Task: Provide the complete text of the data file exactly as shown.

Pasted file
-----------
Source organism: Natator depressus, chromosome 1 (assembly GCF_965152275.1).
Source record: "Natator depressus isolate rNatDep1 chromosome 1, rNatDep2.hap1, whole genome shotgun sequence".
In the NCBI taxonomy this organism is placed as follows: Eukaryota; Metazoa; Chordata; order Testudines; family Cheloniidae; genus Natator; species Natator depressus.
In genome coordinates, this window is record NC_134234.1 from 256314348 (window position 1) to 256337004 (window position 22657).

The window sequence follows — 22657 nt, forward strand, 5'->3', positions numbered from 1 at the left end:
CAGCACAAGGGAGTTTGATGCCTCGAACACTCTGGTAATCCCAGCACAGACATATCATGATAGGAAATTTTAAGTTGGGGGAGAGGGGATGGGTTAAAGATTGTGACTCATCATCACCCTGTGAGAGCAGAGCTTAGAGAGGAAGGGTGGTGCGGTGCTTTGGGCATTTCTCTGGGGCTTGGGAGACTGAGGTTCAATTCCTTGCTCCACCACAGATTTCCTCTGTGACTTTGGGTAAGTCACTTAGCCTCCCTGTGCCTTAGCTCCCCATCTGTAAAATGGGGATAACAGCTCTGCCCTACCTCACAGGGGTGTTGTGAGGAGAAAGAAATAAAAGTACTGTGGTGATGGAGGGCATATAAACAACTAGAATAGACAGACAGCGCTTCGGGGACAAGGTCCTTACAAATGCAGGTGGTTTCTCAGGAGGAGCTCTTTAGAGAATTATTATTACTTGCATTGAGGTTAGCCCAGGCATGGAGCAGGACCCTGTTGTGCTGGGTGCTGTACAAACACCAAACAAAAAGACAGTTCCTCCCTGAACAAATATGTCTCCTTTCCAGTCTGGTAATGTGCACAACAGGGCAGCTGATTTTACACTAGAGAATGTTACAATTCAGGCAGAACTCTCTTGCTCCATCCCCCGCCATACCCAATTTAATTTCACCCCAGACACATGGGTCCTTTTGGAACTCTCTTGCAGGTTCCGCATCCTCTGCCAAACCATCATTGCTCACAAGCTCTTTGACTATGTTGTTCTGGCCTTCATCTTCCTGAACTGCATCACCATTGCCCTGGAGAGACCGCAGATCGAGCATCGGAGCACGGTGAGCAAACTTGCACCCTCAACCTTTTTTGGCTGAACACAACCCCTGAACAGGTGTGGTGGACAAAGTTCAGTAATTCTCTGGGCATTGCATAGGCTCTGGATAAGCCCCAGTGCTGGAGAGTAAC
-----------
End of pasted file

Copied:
Source organism: Natator depressus, chromosome 1 (assembly GCF_965152275.1).
Source record: "Natator depressus isolate rNatDep1 chromosome 1, rNatDep2.hap1, whole genome shotgun sequence".
In the NCBI taxonomy this organism is placed as follows: Eukaryota; Metazoa; Chordata; order Testudines; family Cheloniidae; genus Natator; species Natator depressus.
In genome coordinates, this window is record NC_134234.1 from 256314348 (window position 1) to 256337004 (window position 22657).

The window sequence follows — 22657 nt, forward strand, 5'->3', positions numbered from 1 at the left end:
CAGCACAAGGGAGTTTGATGCCTCGAACACTCTGGTAATCCCAGCACAGACATATCATGATAGGAAATTTTAAGTTGGGGGAGAGGGGATGGGTTAAAGATTGTGACTCATCATCACCCTGTGAGAGCAGAGCTTAGAGAGGAAGGGTGGTGCGGTGCTTTGGGCATTTCTCTGGGGCTTGGGAGACTGAGGTTCAATTCCTTGCTCCACCACAGATTTCCTCTGTGACTTTGGGTAAGTCACTTAGCCTCCCTGTGCCTTAGCTCCCCATCTGTAAAATGGGGATAACAGCTCTGCCCTACCTCACAGGGGTGTTGTGAGGAGAAAGAAATAAAAGTACTGTGGTGATGGAGGGCATATAAACAACTAGAATAGACAGACAGCGCTTCGGGGACAAGGTCCTTACAAATGCAGGTGGTTTCTCAGGAGGAGCTCTTTAGAGAATTATTATTACTTGCATTGAGGTTAGCCCAGGCATGGAGCAGGACCCTGTTGTGCTGGGTGCTGTACAAACACCAAACAAAAAGACAGTTCCTCCCTGAACAAATATGTCTCCTTTCCAGTCTGGTAATGTGCACAACAGGGCAGCTGATTTTACACTAGAGAATGTTACAATTCAGGCAGAACTCTCTTGCTCCATCCCCCGCCATACCCAATTTAATTTCACCCCAGACACATGGGTCCTTTTGGAACTCTCTTGCAGGTTCCGCATCCTCTGCCAAACCATCATTGCTCACAAGCTCTTTGACTATGTTGTTCTGGCCTTCATCTTCCTGAACTGCATCACCATTGCCCTGGAGAGACCGCAGATCGAGCATCGGAGCACGGTGAGCAAACTTGCACCCTCAACCTTTTTTGGCTGAACACAACCCCTGAACAGGTGTGGTGGACAAAGTTCAGTAATTCTCTGGGCATTGCATAGGCTCTGGATAAGCCCCAGTGCTGGAGAGTAAC